Chapter 2: Literature Review

Because STEP-NC is an improvement of STEP when handling NC processes, it greatly adheres to the standard set by STEP. It therefore implies that all the ways employed (ISO, 1994, 1998, 2000a, 2000b, 2001, 2002, 2004a, 2004b) that are explained by STEP for making and transferring of the product models are applicable. The interface mechanism, Part 21 physical le, is the most widely accepted one. The HEADER, for instance, in a STEP-NC consists of the more common type of information about the part of the program which includes the name, author, data and also the organization (OMG, 2003). The major part of the program is the DATA section which consists of all the information of work related to manufacturing and geometries. The data is separated into three major chunks, first being the work plan and executables, second being the description related to the technology and finally the third part is the description of geometry. Also constituting this section is the PROJECT entity that makes up the specific reference required for beginning of the manufacturing work. It consists of a work plan that is essential for creating a series of manufacturing objectives or commands ready to be put to work and the order for this is provided by the order of executables. If an amendment has to be made in the order it is done by altering this segment of the program. The work plan is also responsible for mixing the various executables. The mixing is usually done in a linear format and/or relies on the given situation if the conditional controls are being put to use (Xu, 2006).

The G-code tells the system how exactly to go about the making process. STEP-NC, on the other hand, deals with the problem of what-to-make by specifying individual tasks that depend upon the machining components. Tasks may include pre-drilling, noshing, drilling and even roughing. The purpose of this is to enable the part program to provide the shop with the equipment or by providing data about the machining task and also about the technological data that may be required over authentic geometrical and topological information; this may also be referred to as higher-level information. Consequently, any changes or alteration at the shop can be easily saved and sent back to the department related to the planning stage and would facilitate an enhanced exchange and conservation of experience and the knowledge (Xu, 2006).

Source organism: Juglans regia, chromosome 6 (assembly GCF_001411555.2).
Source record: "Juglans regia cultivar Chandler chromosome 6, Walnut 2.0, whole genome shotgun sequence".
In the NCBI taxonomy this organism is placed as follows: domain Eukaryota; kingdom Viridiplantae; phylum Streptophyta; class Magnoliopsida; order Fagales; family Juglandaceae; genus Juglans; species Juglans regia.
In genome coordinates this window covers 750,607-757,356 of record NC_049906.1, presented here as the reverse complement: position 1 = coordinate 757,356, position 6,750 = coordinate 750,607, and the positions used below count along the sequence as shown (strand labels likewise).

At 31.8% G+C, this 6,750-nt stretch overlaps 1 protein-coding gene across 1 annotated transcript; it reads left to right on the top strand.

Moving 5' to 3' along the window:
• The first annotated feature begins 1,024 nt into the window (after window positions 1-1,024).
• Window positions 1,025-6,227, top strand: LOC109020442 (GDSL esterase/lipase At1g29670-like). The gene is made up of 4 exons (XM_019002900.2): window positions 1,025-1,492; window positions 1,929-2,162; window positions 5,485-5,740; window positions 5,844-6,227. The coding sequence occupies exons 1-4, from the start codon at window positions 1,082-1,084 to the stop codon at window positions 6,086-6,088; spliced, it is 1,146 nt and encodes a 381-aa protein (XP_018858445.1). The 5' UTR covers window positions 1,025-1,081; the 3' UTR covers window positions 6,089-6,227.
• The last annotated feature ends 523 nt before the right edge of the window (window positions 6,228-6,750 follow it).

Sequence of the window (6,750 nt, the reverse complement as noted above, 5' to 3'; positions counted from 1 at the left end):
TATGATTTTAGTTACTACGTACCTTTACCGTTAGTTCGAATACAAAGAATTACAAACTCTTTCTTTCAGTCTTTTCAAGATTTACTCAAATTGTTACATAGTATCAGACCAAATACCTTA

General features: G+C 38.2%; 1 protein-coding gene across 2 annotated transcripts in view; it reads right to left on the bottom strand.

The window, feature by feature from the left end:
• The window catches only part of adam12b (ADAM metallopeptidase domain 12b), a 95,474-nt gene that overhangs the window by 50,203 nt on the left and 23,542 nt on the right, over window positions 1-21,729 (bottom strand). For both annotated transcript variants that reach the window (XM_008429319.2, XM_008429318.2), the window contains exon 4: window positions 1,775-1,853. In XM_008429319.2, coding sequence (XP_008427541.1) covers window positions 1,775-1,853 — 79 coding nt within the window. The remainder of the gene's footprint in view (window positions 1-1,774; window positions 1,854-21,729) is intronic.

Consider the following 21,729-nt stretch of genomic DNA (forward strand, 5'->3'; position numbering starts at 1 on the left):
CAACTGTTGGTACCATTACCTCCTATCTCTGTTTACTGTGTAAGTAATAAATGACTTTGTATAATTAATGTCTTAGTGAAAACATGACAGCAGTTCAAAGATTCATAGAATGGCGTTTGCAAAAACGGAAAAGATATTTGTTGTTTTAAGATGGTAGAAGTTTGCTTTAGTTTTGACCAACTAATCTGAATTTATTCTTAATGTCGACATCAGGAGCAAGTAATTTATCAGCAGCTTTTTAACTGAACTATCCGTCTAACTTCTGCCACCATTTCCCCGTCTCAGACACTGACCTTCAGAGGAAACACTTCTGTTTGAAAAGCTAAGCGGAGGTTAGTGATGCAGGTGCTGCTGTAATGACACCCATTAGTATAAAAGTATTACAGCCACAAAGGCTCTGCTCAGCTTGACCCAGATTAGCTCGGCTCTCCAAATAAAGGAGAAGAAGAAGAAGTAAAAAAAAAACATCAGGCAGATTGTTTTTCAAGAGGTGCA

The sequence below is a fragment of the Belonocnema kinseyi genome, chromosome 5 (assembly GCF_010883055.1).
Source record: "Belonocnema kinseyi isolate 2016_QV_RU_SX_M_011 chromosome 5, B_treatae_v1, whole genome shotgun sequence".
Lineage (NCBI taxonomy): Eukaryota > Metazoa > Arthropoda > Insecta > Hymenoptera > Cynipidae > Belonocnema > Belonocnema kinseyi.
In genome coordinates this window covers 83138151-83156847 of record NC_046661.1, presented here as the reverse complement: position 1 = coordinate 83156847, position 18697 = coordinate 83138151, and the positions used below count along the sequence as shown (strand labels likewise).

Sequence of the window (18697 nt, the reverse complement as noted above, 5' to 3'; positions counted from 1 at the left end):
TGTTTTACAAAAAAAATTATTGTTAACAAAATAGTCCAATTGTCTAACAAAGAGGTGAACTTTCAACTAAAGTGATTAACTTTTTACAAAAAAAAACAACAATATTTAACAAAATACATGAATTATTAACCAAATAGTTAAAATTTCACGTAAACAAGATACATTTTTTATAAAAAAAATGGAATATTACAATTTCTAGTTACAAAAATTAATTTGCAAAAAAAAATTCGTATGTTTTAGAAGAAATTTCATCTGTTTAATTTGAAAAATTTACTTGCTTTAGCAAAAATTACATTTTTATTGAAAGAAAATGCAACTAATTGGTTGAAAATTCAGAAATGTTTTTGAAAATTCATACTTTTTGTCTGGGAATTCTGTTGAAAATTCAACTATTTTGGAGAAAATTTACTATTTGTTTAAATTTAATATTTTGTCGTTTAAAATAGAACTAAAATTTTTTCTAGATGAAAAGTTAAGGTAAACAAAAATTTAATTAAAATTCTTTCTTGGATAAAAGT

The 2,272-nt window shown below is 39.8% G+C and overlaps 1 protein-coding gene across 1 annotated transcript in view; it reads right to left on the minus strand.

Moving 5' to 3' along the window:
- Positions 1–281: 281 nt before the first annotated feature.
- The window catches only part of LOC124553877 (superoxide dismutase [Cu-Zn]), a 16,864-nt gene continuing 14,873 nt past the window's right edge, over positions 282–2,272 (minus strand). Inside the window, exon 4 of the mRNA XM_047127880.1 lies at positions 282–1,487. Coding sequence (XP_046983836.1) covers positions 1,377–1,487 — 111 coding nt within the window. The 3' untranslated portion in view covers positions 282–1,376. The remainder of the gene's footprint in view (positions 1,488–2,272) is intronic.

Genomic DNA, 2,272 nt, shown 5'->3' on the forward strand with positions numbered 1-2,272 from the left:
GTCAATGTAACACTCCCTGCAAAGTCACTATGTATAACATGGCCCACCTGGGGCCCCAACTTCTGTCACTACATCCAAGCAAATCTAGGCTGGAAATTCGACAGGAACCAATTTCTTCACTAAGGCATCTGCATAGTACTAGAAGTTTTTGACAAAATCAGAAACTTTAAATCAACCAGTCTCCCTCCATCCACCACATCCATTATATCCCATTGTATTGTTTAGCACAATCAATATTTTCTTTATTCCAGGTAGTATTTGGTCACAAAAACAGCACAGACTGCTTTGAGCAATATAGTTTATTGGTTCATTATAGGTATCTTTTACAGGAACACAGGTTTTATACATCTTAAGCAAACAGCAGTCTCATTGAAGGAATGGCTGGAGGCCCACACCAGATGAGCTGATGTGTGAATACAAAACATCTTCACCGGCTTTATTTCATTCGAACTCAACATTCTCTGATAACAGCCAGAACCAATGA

To prevent the information from being displaced when moving across various stages, STEP-NC supplies data models, which are complete and structured, connected with the geometrical, as well as technological information. To equal the performance of a specific CAM shop, programming (SEP) or even an NC, the data model can further be used for newer scalable that contain the conformance classes or for newer technology. A need for a postprocessor methodology will be finished because the interface no longer needs to be provided with the machine-specific information. Saving any alterations at the shop and then sending them back to the design division to allow the accomplishment of the bidirectional information from CAD/CAM to CNC machines (Feeney et al., 2003).

Recently a couple of varieties of STEP-NC are being structured which include namely the application reference model (ARM) (ISO, 2003b, 2003c and 2003d) as well as the application interpreted model (AIM). Containing a comprehensive analysis of the standards required for CNC applications, the ARM, ISO 14-649 contains the particular objects that are precisely determined in addition to the connections among them. EXPRESS, a modeling language is used to develop the structure (ISO, 2003b, 2003c and 2003d). The AIM model, on the contrary, allows the user to draft the application requirement data determined within the ARM (ISO 14-649) in a combined ISO 10-303 application protocol. This is done by following predetermined sets of STEP concepts which are known as a "generic resources." Based on the same principles as some of the other STEP application protocols, AP-238 can exchange information smoothly. Readers should go through studies done by Wolf (2003) and (Feeney et al., 2003) in order to obtain more information on the usage and differences (Xu, 2006).

Research in the field of STEP-NC can be observed worldwide where many important projects have been conducted with the combined efforts of many countries living in either the same region or living overseas (Xu et al., 2005). Three kinds of projects are conducted which constitute the following: first one being… [END OF PREVIEW]